Recently, officials in California announced that the Camp Fire, the deadliest wildfire in the state’s history, had been fully contained. The achievement was made possible through the hard work of firefighters on the ground, with some help from above: a swarm of tiny, orbiting satellites that represent the next phase of the space age.
The satellites are operated by Planet Labs, a company in San Francisco that runs the world’s largest fleet of Earth-observing satellites. Its craft number around 140. All of them carry cameras and telescopes. In size, most rival a loaf of bread.
As a group, the satellites can view the same spot on the ground once or even twice a day. Until now, commercial satellites could observe a location only weekly or monthly, if at all. The quicker pace enables the close monitoring of rapid environmental change, including fires, floods, volcanic eruptions, earthquakes, hurricanes and the effects of such events on urban areas.
“You can’t fix what you can’t see,” said Will Marshall, the company’s chief executive.
The Camp Fire started Thursday, Nov. 8. The next day, a Planet Labs team in Sacramento began streaming surveillance data to the war room where state officials coordinated the response.
The governor’s office of emergency services used the satellite imagery to help map the fast-moving flames and determine whether individual buildings were intact, damaged or destroyed. Mark Ghilarducci, director of the office, described the images as “a gold mine” for managers and emergency teams.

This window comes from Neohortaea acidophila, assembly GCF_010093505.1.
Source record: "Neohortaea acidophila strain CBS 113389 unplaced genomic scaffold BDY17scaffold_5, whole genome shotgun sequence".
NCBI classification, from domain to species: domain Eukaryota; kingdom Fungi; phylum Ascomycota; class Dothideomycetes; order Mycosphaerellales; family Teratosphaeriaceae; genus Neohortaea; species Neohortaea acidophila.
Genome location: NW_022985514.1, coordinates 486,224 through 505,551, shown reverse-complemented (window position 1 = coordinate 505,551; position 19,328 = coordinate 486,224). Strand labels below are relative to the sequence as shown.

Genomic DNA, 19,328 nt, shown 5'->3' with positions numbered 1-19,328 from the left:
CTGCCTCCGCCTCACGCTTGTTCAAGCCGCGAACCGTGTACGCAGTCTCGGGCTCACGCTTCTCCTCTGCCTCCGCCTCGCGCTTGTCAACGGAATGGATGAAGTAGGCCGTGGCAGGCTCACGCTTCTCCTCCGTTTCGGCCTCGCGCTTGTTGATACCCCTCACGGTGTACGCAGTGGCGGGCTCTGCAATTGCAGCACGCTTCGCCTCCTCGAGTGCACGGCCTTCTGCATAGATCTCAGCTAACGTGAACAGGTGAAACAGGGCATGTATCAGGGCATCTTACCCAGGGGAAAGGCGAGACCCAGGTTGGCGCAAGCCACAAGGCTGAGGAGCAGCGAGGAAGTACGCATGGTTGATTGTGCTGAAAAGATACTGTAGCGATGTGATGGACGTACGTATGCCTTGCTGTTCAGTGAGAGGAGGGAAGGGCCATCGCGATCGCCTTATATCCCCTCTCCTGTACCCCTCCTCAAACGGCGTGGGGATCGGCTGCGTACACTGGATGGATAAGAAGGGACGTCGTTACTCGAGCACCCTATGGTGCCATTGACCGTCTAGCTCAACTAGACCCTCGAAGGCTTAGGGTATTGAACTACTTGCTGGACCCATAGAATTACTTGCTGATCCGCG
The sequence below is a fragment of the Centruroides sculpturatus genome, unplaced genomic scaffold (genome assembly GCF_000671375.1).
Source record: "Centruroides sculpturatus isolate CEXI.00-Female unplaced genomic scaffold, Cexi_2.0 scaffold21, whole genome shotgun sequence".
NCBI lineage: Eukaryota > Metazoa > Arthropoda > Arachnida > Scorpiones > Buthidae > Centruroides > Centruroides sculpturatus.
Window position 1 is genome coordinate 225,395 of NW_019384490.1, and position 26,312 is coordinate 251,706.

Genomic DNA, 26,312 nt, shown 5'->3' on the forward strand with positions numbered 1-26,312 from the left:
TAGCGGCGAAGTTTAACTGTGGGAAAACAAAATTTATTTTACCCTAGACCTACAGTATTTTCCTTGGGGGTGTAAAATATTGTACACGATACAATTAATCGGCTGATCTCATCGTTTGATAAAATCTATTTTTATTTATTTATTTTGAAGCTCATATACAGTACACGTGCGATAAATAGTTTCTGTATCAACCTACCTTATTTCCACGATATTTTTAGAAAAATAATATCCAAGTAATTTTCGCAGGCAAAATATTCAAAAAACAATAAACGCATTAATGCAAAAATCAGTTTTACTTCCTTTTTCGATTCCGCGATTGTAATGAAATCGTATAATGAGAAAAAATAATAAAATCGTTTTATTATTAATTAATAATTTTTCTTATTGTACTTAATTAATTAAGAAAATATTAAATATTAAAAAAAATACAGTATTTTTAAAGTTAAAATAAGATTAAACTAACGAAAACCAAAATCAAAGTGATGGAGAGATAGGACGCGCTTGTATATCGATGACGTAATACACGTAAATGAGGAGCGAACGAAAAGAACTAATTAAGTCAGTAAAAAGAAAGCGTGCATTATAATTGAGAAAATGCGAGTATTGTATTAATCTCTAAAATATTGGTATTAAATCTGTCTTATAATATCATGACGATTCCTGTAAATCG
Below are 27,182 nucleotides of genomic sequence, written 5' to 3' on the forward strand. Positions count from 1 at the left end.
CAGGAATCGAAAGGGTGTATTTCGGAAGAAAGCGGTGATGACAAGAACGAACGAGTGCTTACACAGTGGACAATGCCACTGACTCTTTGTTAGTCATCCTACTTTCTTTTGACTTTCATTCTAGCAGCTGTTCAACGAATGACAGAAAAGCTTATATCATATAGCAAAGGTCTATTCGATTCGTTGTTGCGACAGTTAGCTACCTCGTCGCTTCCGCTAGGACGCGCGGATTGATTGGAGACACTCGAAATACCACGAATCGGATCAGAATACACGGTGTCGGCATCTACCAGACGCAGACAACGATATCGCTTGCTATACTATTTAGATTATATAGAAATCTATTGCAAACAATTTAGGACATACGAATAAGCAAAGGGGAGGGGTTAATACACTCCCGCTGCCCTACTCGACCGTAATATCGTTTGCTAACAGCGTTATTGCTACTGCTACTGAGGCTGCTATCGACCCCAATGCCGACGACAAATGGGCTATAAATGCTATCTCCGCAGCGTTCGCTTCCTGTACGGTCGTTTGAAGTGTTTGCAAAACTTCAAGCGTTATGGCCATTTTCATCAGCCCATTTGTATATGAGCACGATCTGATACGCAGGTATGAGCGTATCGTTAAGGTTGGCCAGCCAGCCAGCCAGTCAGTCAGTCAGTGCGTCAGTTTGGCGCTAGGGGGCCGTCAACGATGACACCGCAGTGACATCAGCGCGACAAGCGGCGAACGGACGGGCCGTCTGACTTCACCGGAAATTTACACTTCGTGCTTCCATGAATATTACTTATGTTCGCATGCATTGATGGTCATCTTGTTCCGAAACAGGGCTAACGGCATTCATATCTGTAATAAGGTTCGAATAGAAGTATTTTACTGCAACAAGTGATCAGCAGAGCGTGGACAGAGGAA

“It’s situational awareness,” said Brittany Zajic, head of disaster response for Planet Labs. “The damage assessments were done neighborhood by neighborhood.”
Thinking small, dreaming big
The Planet Labs fleet is part of a larger trend toward miniaturisation. Satellites are shrinking in size and expanding in ambition. Made smaller, the craft are less expensive and more accessible to a wider group of interests, and they enable, among other advances, the ability to observe Earth’s environment more completely and regularly than ever before.
“It’s unbelievably significant,” S. Pete Worden, a retired Air Force general and NASA official who now chairs the Breakthrough Prize Foundation, said of the trend. “At first they were toys. Now it’s revolutionary.”
For years, space was dominated by just two nations, the United States and the Soviet Union. Their designs were big: Rockets grew taller than 20-story apartment buildings. Satellites expanded to the size of city buses. Spy satellites unfurled antennas nearly as large as football fields.
The debut of the iPhone in 2007 signaled to a new generation of satellite-makers that their creations, too, could shrink. Early models were called PhoneSats because their electronic cores were made of smartphones. The satellites cost just $7,000 apiece.